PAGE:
Just War Theory: A Reappraisal
This book addresses the criticisms and explores new angles to just war thinking, analyzing its practical adequacy in the face of modern-day realities. It is written with the aim of stimulating debate, recasting or revivifying critical reservations, but also powerfully demonstrating how just war theory cannot be ignored if we take seriously the moral questions warfare forces upon us.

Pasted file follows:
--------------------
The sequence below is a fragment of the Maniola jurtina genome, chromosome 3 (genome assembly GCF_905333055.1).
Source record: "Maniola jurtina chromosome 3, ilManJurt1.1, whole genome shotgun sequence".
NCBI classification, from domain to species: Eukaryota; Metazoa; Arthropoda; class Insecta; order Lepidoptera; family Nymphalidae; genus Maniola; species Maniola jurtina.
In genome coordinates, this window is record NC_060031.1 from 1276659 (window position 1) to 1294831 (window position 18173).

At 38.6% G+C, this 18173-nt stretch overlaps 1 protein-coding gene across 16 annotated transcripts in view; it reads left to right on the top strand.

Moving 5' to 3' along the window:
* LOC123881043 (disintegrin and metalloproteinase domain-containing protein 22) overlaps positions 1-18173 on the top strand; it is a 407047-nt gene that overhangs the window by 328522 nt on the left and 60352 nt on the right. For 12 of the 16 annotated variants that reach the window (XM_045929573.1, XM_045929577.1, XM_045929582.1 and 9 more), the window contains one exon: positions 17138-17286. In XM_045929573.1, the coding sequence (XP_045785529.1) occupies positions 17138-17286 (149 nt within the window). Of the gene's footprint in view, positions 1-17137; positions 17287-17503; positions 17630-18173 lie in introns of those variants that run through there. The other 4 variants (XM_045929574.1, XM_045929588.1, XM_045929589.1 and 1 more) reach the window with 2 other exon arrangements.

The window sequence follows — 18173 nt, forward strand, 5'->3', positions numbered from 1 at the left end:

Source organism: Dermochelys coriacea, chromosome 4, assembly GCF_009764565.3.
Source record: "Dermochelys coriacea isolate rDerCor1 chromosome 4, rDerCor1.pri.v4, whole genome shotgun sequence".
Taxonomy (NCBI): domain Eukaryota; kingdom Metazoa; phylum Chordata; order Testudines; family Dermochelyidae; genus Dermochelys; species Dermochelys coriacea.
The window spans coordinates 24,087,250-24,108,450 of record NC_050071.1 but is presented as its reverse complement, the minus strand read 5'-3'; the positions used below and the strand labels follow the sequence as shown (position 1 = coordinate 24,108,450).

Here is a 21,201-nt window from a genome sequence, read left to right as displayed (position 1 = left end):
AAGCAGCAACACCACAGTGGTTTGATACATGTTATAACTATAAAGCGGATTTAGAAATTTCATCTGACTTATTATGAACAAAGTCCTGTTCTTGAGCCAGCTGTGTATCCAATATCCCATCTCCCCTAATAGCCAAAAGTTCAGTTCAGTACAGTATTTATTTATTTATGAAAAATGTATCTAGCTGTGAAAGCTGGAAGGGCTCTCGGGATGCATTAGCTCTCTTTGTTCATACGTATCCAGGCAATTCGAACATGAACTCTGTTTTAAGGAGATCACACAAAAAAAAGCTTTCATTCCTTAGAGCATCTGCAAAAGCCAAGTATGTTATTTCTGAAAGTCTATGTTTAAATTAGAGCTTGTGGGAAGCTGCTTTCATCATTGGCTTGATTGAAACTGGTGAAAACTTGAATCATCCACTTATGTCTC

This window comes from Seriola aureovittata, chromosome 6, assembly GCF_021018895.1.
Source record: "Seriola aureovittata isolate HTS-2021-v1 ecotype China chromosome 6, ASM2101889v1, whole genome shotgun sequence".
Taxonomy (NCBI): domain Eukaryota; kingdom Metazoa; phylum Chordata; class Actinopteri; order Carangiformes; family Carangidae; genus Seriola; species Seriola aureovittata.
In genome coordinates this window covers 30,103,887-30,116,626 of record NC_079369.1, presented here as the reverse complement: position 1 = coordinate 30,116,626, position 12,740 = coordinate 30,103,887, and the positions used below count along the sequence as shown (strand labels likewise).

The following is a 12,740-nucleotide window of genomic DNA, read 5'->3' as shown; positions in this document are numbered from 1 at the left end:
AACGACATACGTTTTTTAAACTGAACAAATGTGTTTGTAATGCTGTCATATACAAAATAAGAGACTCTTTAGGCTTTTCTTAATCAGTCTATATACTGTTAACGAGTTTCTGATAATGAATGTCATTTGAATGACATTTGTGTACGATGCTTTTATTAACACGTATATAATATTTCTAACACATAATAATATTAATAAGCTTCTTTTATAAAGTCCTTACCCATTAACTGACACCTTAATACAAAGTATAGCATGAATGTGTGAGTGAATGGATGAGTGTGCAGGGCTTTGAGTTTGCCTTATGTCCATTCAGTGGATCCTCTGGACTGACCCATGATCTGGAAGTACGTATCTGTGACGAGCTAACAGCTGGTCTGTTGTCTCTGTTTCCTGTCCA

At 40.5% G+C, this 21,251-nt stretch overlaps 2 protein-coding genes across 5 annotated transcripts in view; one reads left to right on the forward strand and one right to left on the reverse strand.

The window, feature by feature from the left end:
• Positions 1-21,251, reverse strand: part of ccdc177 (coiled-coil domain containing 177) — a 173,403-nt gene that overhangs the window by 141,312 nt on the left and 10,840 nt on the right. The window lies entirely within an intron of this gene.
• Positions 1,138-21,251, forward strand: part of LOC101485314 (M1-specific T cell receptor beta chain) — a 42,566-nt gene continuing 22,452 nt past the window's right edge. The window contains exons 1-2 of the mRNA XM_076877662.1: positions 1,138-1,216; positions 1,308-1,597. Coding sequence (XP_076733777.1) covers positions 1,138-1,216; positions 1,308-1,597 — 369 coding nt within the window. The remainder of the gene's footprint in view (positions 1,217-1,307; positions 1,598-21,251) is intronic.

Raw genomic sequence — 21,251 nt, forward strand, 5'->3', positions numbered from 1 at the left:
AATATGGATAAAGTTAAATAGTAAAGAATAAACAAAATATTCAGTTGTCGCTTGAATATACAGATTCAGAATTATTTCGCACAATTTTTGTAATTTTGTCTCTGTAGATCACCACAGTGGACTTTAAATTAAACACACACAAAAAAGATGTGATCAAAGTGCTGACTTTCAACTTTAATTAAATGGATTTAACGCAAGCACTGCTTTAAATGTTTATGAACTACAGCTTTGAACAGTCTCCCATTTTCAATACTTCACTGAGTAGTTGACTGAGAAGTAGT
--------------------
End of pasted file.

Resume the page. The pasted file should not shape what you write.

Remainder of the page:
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action adults Afghanistan aggressor al-Qaeda argued argument armed attack bombing Brian Orend Bush administration casualties cause chapter child soldiers childhood civilian claim combatants committed comparative justice concept conflict cosmopolitan crimes criteria criterion defence deterrence disproportionate enemy ethical evil example fact forgiveness genocide global civil society harm human rights human security Ibid idea imminent innocent international law Iraq judgements jus ad bellum jus in bello jus post bellum Kant Khmer Rouge killing legitimate authority mass destruction means military force non-combatants norms Orend pacifist past perhaps perpetrators political possible potential preemption preemptive preemptive war preventive war doctrine principles proportionality protect punishment punitive intervention question reason recognised reconciliation regime requires resort response retribution right to peace risk Rwanda Security Council self-defence September 11th September 11th attacks specific strategy targets terrorism terrorists theory's threat tradition Tutsi unjust victims violate violence wage Walzer war theory warfare weapons of mass wrong